Joint replacements are the #1 expenditure of Medicare. The process of approving these medical devices is flawed according to the Institute of Medicine. It is time for patients' voices to be heard as stakeholders and for public support for increased medical device industry accountability and heightened protections for patients. Post-market registry. Product warranty. Patient/consumer stakeholder equity. Rescind industry pre-emptions/entitlements. All clinical trials must report all data.
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Wednesday, September 10, 2014

$73M verdict: Observations on Martha Salazar v Boston Scientific Obtryx Surgical Mesh Trial

The $73M (compensatory and punitive) Martha Salazar (MS) v. Boston Scientific (BS) Obtryx verdict is in.  The Dallas jury (Texas 95th District) that was mixed racially, by age and gender executed the highest civilian peacetime service.  The were aware that even with an appeal it is likely that their unanimous verdict on punitive damages will stand.  The 10-day trial ended Monday, September 8, was conducted by Judge Ken Molberg with great decorum and attention to Texas state law.  Each side had excellent lawyers who vigorously defended their rights.  The jury was spared the convoluted and weak logic of FDA involvement in implanted medical device clearance for the U.S. market. Judge Molberg and the plaintiff attorneys had recently 'done that dance' at the Linda Batiste v Ethicon surgical mesh trial that ended with a $1.2M verdict(compensatory) in May 2014 and it was agreed by both parties that FDA 510(k) blessing was meaningless.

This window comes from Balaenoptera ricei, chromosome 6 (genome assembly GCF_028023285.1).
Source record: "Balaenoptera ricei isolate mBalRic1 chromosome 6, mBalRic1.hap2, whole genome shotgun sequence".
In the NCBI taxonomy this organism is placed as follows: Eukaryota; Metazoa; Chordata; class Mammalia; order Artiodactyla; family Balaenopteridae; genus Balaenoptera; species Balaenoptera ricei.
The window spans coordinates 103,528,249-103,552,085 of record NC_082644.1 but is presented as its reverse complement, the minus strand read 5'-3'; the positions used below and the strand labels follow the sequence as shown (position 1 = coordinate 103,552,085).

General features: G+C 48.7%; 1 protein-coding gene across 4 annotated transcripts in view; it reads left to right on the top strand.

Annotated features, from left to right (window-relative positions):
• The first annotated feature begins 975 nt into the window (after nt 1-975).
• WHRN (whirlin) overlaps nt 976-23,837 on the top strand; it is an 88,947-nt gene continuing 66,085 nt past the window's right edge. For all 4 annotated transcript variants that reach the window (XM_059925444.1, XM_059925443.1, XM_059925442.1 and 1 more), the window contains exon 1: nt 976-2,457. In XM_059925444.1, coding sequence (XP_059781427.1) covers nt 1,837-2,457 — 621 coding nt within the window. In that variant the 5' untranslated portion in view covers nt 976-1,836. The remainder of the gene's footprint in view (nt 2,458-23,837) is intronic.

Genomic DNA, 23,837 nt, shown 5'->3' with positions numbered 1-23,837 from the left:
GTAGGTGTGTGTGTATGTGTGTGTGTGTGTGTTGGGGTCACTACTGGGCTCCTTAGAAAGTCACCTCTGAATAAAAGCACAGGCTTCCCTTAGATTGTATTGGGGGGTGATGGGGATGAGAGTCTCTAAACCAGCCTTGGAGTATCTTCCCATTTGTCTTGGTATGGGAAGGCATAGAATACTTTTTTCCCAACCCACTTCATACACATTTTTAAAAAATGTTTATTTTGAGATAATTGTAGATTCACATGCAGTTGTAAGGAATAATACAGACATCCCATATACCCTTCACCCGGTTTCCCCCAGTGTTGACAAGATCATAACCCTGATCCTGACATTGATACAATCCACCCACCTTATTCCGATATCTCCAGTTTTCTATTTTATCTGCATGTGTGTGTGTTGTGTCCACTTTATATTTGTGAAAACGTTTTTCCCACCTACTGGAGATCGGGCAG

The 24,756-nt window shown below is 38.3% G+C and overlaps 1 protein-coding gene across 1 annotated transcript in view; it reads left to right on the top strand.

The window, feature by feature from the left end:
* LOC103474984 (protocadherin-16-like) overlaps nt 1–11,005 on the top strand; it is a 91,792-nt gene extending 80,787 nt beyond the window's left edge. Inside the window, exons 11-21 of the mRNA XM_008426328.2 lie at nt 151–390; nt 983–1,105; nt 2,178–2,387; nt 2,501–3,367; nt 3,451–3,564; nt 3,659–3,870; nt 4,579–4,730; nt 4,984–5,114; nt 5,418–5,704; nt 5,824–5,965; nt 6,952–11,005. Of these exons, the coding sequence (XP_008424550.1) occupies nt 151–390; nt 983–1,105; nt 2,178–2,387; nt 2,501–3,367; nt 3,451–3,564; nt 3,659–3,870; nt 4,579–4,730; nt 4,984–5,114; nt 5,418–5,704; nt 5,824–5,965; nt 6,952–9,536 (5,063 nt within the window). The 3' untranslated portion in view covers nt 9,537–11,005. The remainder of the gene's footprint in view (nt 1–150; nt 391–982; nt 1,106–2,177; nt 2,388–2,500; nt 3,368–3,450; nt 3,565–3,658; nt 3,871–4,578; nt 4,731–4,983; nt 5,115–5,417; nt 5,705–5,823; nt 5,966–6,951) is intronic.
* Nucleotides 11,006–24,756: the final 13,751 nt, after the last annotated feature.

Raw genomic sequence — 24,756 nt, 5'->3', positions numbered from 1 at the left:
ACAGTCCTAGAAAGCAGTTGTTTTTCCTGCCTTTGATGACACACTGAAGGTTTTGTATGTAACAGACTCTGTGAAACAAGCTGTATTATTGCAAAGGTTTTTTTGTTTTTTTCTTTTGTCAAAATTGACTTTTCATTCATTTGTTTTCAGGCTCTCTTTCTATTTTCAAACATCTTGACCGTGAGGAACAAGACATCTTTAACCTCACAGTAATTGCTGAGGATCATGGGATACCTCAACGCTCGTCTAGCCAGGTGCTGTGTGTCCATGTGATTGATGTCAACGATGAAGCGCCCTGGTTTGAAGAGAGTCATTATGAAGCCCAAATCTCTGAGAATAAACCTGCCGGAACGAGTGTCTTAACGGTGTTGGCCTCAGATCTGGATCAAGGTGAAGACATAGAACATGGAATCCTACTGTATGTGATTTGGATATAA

Instead, talk was about standard of care and standards of the industry.  Boston Scientific reasoning was akin to "everyone else is doing it" and "we have all been doing it this way forever, so it is OK".  In light of the excellent presentation of the plaintiff Martha Salazar on the stand, I believe the jury found BS reasoning not credible particularly when the MSDS (material safety data sheet) from the manufacturer of the resin in 2004 warned that the product was not to be medically implanted in a human body.  Martha Salazar's injuries began with the implantation of the surgical mesh at the time of a hysterectomy for another medical reason.  Her SUI(stress urinary incontinence) was not a recurrent, serious or main complaint, but an afterthought.  She was not given adequate warning of the irreversibility, severity, permanence or cascade of harm she may encounter with the implantation:  the doctor was not informed.  The jury learned from BS internal 'discovery' documents presented by Salazar's attorneys showing that BS knew of the potential for these injuries and suppressed the information so that it was not in the DFU (directions for use).
The jury verdict reflects an elevated communal decision to send a strong and irrefutable message to businesses that would knowingly harm for profit.  Both compensatory and punitive verdict figures far exceed the estimates of the plaintiff expert life planner witness and her attorneys.

The next trial in Dallas is Figueroa v. Boston Scientific beginning October 6, 2014.

More references:
http://www.classaction.org/blog/boston-scientific-to-pay-73-million-what-next-for-tvm-suits

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